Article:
Relationships make the world go around. Relationships can bring joy and add significance in our lives. It is no wonder that we find ourselves preoccupied with pursuing, maintaining, ending, and recovering from the loss of relationships. While each of these stages of a relationship can be difficult and challenging, it is when relationships end that we struggle the most.
Whatever your age and experience, a relationship can be challenging. Being able to handle conflict and deal with differences is important in maintaining healthy relationships. Everyone who is in a relationship may need assistance at some point to help them deal with the dynamics.
All relationships, even with friends, co-workers and partners experience problems in one form or another. This is part of sharing your life and time with other human beings. The difference between a healthy relationship that works, and those that don't, is how well you deal with the challenges and problems we face in this life together.
If you want to have a really healthy relationship, consider some simple guidelines that have worked for me. You’ve heard these all before. They are basic principles we learned as children.
· Do not expect anyone to be responsible for your happiness. Don’t blame others for making you feel a certain way. If you blame everyone else, you’ve given up on yourself from the get go. Make yourself happy first, and then share your happiness.
· Appreciate yourself, others and everything around you. During an argument, it can be difficult to find something to appreciate. Make it a practice to say thank you often. That way it’ll be easier for you to do in stressful times. Use this: “I appreciate what you’re saying but I don’t want to argue. I want to talk and make this better”.
· Learn to be forgiving. Forgiveness is a process of ending your anger or resentment. It can have the power to transcend all offenses, great and small, and learning to forgive another takes patience, honesty, and respect. When sincerely given, forgiveness can heal. Forgiveness is an act of humility, not taking the higher ground. This is one of the core concepts of Kaizen in Lean Process Improvement. Humility worked for Toyota and it can work for you.
· Be Responsible. Responsible means that you have the ability to respond. It does not mean you are to blame. If you've been rude, own up to it, and try to think of ways how you might do it differently next time. If you are unhappy in your relationship, make an effort to learn how you might create a better relationship for yourself rather than try to change the person. We all know that we can only change ourselves.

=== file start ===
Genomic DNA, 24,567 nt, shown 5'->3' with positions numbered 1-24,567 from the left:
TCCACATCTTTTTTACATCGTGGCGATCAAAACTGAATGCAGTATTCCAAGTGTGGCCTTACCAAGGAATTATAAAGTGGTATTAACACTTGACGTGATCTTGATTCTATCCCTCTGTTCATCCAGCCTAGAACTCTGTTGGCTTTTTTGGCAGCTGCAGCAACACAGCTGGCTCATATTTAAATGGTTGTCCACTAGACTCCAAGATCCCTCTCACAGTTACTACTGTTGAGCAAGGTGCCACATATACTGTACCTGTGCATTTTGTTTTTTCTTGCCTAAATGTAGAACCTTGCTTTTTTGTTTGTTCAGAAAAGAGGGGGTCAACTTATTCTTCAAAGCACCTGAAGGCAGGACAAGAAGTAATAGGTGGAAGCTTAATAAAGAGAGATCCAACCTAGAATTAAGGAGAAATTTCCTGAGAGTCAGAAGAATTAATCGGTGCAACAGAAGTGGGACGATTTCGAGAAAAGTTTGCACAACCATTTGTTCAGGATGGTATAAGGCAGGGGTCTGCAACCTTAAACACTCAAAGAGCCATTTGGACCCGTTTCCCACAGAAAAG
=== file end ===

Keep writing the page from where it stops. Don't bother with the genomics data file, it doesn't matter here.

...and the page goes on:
· A relationship is a learning experience. Every person you meet has important information for you to learn. Like my mom used to say, “God doesn’t make junk.” When a relationship is not working, there is usually a familiar way that we feel while we’re in it. We are attracted to people we can learn from. Read that sentence again, say it out loud, five times and then consider what that familiar feeling is. You might just surprise yourself if you’re honest with yourself. Sometimes the lesson is to let go of a relationship that no longer serves us. And sometimes we really don’t want a healthy relationship at all. A truly healthy relationship will consist of both partners who are interested in learning and expanding a relationship so that it continues to improve.
· Do not do anything for others if it comes with an expectation of reciprocation. The things you do for others must always be done because you chose to do them and you wanted to do them. Do not hold your “good deeds” over people’s head at a later time. Keeping score in a relationship will never work. After all, a gift is not armament, unless it’s a gun or other weapons of mass destruction.
Good relationships are able to share the good times and help each other through the tough ones. Talking and listening are probably the most important skills in a relationship. There'll always be tensions and disagreements, but if you can communicate well, you can overcome almost any problem.
Here’s to a happy and healthy 2015 where we all improve our relationships, with ourselves and the world around us!